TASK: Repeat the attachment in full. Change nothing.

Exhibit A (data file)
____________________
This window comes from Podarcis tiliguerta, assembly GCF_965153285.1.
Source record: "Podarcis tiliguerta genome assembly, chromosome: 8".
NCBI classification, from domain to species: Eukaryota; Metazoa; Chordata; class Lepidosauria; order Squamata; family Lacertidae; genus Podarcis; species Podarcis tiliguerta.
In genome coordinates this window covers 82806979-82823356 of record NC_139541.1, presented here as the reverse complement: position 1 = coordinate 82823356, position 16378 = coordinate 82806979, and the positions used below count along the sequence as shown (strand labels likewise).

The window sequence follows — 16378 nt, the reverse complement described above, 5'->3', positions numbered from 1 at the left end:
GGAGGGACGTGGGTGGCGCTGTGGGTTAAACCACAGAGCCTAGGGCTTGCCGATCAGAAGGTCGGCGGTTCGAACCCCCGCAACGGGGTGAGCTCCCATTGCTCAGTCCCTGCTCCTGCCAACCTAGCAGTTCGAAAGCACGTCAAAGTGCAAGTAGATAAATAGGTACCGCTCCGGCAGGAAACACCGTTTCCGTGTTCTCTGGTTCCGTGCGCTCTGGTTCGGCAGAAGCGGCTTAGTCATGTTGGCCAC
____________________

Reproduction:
This window comes from Podarcis tiliguerta, assembly GCF_965153285.1.
Source record: "Podarcis tiliguerta genome assembly, chromosome: 8".
NCBI classification, from domain to species: Eukaryota; Metazoa; Chordata; class Lepidosauria; order Squamata; family Lacertidae; genus Podarcis; species Podarcis tiliguerta.
In genome coordinates this window covers 82806979-82823356 of record NC_139541.1, presented here as the reverse complement: position 1 = coordinate 82823356, position 16378 = coordinate 82806979, and the positions used below count along the sequence as shown (strand labels likewise).

The window sequence follows — 16378 nt, the reverse complement described above, 5'->3', positions numbered from 1 at the left end:
GGAGGGACGTGGGTGGCGCTGTGGGTTAAACCACAGAGCCTAGGGCTTGCCGATCAGAAGGTCGGCGGTTCGAACCCCCGCAACGGGGTGAGCTCCCATTGCTCAGTCCCTGCTCCTGCCAACCTAGCAGTTCGAAAGCACGTCAAAGTGCAAGTAGATAAATAGGTACCGCTCCGGCAGGAAACACCGTTTCCGTGTTCTCTGGTTCCGTGCGCTCTGGTTCGGCAGAAGCGGCTTAGTCATGTTGGCCAC